Beer Culture

Stories about great beer from the countries that invented it.

Tag: Spezial

Bamberger Zwergla


There’s a lot more to Bamberg than just Rauchbier — the town is said to produce brews in some 50 different styles, including the buzz-worthy U, aka Ungespundetes, an “uncorked” or “unbunged” style of Kellerbier best-known in the versions from Mahr’s and Spezial, as well as very good wheats from places like Kaiserdom. If you’re tempted to take something home with you, the very last chance before you leave town is a small shop in the train station with bottles of Aecht Schlenkerla Rauchbier as well as one of the local oddballs: Zwergla from Brauerei Fässla.

The Fässla pub was one of my favorites on my first trip to Bamberg, if only for the atmosphere, as I got caught up in conversations with the Stammgäste there. And while Zwergla’s “Lil’ Dwarf” moniker is fairly distinctive, I couldn’t remember ever trying it. Grabbing a bottle in the Bahnhof, I figured I’d check out what I missed and compare it to some beers from back home.

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Bamberger Rauchbier

Continuing with the report from Bamberg, and now on to Rauchbier, the local specialty made with smoked malt. Above is a post-first-sip shot of Spezial’s Rauchbier, shown in the taproom on Obere Königsstraße. In Bamberg itself, there are two main producers: the oh-so-famous Schlenkerla, aka home of Aecht Schlenkerla Rauchbier, and Brauerei Spezial. (While a few other producers in the larger region also make Rauchbier, I’ll focus on Bamberg for now.) Before I compare the two, I’d like to talk about something else for a second: wine.

Hang on — there’s no need to choke on your Double IPA, bro. This is still Beer Culture, and of course beer and wine have much in common, not the least of which is the fact that they both make life worth living. And just as extreme beers — with more alcohol, more hops, and of course higher prices — have taken off in the past few years, winemakers have gone through their own forms of extremism, producing wines with more alcohol, more oak, more fruit, more malolactic buttery flavors and mouthfeel, and of course ever-higher prices. And not everyone has been happy with the changes.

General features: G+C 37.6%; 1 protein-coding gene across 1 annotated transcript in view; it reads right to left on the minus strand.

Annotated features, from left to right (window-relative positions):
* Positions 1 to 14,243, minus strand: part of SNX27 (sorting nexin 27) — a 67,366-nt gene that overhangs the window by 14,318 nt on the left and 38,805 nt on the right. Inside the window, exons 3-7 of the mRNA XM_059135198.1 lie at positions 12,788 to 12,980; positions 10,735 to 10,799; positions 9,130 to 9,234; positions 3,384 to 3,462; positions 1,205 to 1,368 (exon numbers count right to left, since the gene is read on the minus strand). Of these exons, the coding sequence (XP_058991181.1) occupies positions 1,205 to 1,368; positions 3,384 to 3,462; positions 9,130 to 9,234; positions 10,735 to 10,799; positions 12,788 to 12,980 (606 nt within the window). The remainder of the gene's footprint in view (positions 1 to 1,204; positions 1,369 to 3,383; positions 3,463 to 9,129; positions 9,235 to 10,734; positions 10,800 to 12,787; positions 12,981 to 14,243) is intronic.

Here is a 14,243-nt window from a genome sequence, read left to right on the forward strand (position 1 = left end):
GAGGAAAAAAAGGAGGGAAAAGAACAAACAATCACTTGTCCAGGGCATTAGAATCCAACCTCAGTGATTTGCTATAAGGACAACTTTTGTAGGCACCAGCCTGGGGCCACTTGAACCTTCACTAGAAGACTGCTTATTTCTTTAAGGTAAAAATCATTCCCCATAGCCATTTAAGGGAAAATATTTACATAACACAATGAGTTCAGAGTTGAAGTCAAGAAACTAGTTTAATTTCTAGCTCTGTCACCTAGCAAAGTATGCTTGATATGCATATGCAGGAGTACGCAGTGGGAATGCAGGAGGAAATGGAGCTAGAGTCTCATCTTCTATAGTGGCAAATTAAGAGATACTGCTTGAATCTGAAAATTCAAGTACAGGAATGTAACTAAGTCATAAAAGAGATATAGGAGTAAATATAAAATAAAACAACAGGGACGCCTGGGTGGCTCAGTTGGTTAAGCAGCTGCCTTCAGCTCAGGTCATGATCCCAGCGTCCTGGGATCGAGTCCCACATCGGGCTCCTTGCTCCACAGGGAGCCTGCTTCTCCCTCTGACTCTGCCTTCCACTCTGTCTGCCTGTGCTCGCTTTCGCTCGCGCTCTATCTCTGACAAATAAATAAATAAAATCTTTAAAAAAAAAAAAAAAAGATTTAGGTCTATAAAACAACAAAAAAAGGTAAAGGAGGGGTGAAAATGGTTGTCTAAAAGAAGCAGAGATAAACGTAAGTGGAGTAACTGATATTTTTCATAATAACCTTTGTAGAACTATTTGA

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A New Prague Brewpub: Pivovar Bašta


Prague is not in bad shape for beer, not by any means. Not only do we have U sadu, U kláštera and a few hundred other great pubs in town, but we also have about a dozen outstanding local beers, including one brewed by college students. Last month we had the Christmas Beer Markets to keep us warm. And now we’ve got a brand new brewpub in Praha 4-Nusle: Pivovar Bašta.

Also known as Sousedský pivovar U Bansethů (something like “neighborhood brewery U Bansethů”), Bašta sits just across from the nuselská radnice, next door to the old U Bansethů pub, a neighborhood stalwart for a century or so and a good source for Pilsner Urquell.

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